Khajuraho and the ‘art of love’

Khajuraho, a small village in Madhya Pradesh, is reputed for its sumptuous temples, built under the Chandela dynasty and listed as Unesco World Heritage. They are famous all over the world for their relief sculptures of the “art of love”.

The temples were built by kings of the Chandela dynasty, over a period stretching from the 10th to the 13th centuries. There were originally 85 but only 22 are still standing. They included both Hindu and Jain temples.


Devi Jagadambi temple, Khajuraho West

Khajuraho temples were in active use through the end of 12th century. This changed in the 13th century, after the army of Delhi Sultanate, under the command of the Muslim Sultan Qutb-ud-din Aibak, attacked and seized the Chandela kingdom.


All Khajuraho temples are finely carved

There are three groups of temples, West, East and South. For centuries they lay hidden by dense jungle vegetation, to be rediscovered only in 1840. Renovation work was undertaken in the 20th century and lasted about 15 years.


Kandariya temple (Khajuraho West)

The largest group is the West group (where the village is). It comprises the Varaha, Lakshmana, Matangeshwara, Kandariya, Chitragupta, Vishwanatha and Pratapeshvara temples. But the east and South groups also contain some major temples such as those dedicated to Parshvanath, Adinath, Shantinath and Chaturbhuja.

Of all temples, the Matangeshvara temple with a large 2.5 m high lingam placed on a 8 m diameter platform remains an active site of worship.


Adinath jaïn temple – Khajuraho East

The temples have a rich display of intricately carved statues. The arts cover numerous aspects of human life and values considered important in Hindu pantheon.


Varaha temple

These temples are also world famous for their erotic scenes. These constitute only a tiny proportion of the carved decorations and the temples cannot be reduced to that. Also, there are sculptures of this type in many other places, for example the Sun Temples in Konark and Modhera, though none can rival those at Khajuraho.

Why erotic sculptures in spiritual places?

Several theories have been put forward to explain the presence of these carvings on some Hindu temples.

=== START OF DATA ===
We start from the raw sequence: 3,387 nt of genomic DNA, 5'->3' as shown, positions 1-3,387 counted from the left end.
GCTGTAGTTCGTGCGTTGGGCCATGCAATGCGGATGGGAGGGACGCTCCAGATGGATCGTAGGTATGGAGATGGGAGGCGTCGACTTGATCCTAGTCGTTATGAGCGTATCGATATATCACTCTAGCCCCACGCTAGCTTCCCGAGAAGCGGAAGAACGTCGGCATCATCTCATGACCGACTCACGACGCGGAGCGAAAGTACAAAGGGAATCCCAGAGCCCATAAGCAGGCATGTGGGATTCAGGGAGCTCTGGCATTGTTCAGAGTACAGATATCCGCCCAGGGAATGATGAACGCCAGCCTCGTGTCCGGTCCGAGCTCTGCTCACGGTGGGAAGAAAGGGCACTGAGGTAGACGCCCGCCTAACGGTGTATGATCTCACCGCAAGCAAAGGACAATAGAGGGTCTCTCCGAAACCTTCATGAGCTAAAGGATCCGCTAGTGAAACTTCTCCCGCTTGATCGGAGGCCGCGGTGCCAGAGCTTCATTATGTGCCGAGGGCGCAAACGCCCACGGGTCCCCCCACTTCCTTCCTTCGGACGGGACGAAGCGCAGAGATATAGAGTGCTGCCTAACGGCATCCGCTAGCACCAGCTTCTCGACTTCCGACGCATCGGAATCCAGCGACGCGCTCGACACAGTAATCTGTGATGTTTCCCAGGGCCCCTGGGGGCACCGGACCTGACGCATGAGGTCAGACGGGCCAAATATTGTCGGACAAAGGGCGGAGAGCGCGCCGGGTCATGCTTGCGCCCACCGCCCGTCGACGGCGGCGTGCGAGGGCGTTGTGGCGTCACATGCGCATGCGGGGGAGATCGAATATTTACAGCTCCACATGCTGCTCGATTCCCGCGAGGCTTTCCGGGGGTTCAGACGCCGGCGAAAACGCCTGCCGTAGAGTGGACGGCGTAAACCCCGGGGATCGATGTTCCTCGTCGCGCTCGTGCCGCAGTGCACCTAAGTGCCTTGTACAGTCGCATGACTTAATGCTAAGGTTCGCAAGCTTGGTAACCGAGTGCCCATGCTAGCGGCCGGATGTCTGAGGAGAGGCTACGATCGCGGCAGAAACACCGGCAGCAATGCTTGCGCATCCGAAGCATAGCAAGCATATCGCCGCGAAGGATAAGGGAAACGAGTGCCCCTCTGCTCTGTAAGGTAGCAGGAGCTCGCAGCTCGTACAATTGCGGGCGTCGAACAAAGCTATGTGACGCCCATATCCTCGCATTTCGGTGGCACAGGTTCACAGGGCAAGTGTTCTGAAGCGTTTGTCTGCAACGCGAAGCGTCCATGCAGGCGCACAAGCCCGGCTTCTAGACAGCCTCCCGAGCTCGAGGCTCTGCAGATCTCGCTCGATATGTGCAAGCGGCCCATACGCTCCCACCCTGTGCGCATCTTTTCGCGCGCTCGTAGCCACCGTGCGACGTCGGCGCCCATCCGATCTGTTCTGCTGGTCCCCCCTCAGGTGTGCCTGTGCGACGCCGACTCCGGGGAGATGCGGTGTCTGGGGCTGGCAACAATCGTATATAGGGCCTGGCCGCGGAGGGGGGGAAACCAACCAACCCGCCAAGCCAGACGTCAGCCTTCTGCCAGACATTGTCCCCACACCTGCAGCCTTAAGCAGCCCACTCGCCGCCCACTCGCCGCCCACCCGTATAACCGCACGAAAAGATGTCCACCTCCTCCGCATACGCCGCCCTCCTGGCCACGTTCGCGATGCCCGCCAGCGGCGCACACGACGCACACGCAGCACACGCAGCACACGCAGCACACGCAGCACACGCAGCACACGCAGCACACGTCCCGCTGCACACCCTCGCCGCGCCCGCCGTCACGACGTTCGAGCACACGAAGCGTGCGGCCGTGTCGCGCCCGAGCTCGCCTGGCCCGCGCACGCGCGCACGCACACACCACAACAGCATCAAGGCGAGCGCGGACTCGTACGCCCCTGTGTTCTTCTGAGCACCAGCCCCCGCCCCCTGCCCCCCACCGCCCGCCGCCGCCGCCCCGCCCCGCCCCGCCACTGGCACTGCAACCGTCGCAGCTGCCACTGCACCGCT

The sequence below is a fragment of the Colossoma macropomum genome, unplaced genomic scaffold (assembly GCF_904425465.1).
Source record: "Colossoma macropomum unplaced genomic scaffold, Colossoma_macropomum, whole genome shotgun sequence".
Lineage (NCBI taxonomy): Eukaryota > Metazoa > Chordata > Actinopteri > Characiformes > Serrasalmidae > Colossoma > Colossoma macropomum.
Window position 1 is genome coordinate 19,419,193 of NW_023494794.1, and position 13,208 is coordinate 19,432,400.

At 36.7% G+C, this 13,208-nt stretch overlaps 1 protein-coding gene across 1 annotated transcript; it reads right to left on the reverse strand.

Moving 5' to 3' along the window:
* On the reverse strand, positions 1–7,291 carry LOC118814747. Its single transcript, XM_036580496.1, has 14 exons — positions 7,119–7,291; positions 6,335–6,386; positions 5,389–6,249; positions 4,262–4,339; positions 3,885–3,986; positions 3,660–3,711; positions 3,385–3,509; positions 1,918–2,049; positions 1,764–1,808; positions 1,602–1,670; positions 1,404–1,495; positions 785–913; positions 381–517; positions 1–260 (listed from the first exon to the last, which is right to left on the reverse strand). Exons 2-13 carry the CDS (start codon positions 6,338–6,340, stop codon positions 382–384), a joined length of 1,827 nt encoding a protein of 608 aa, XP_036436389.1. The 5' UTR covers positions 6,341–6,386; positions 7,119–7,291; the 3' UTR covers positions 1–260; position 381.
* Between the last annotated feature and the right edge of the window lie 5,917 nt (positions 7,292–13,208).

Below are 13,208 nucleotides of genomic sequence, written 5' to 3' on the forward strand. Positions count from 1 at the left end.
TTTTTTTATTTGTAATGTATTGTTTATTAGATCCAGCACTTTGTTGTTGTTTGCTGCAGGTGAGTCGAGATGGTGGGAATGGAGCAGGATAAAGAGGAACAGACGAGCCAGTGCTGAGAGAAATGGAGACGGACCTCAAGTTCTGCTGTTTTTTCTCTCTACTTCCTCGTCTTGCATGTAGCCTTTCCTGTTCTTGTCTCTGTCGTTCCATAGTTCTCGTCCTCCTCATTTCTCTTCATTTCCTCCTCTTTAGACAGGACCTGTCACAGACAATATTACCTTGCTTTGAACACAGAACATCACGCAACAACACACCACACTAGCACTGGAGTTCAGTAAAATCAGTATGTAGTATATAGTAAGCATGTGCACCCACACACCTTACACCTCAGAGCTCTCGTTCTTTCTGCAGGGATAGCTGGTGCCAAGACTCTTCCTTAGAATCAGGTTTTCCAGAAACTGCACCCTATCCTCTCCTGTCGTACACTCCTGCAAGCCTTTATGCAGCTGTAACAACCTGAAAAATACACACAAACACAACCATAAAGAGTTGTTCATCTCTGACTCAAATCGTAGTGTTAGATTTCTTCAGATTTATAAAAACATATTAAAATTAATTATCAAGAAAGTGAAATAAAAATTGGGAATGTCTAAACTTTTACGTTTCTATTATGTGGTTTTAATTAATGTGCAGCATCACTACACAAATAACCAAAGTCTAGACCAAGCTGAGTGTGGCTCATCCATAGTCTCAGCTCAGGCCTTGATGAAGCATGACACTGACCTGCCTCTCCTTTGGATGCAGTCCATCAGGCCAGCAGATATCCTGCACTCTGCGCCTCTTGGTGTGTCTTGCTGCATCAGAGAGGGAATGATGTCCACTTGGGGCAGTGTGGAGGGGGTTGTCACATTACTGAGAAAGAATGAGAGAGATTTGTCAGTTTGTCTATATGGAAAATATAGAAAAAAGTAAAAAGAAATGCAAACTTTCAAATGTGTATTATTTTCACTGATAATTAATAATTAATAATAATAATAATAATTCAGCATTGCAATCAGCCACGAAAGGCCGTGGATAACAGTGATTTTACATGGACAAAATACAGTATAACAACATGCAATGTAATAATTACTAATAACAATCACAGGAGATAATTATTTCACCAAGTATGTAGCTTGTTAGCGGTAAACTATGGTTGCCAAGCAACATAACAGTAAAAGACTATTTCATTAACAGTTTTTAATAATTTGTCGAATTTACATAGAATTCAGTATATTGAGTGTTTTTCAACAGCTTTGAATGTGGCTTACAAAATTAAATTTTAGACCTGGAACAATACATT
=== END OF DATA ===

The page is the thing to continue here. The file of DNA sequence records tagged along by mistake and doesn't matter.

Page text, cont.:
• The spiritual theory, according to which the erotic figures remind us that sexual energy is to be transcended to reach a state of spiritual awakening. Man must focus his attention on his inner world rather than remaining dependent on his five senses, which drive him to endlessly strive for material things.
  • The tantric explanation, according to which sex in all its forms is sacred. It reproduces the ultimate act of creation, the union of male and female. Sex is the cause of the creation and manifestation of the universe.
  • Some also say that these temples had educational value. While talking about sex might be taboo, the art of lovemaking can be learnt by studying these sculptures.

Khajuraho Dance festival

Khajuraho dance festival, organised by the Madhya Pradesh Kala Parishad, is a one-week-long festival of classical dances held annually in February against the spectacular backdrop of the magnificently lit Khajuraho temples.


This cultural festival highlights the richness of the various Indian classical dance styles. P.C.: khajuraho festival

This cultural festival highlights the richness of the various Indian classical dance styles such as Kathak, Bharathanatyam, Odissi, Kuchipudi, Manipuri and Kathakali with performances of some of the best exponents in the field. Modern Indian dance has also been added recently. The dances are performed in an open-air auditorium, usually in front of the Chitragupta Temple dedicated to Surya (the Sun God) and the Vishwanatha Temple dedicated to Lord Shiva, belonging to the western group.

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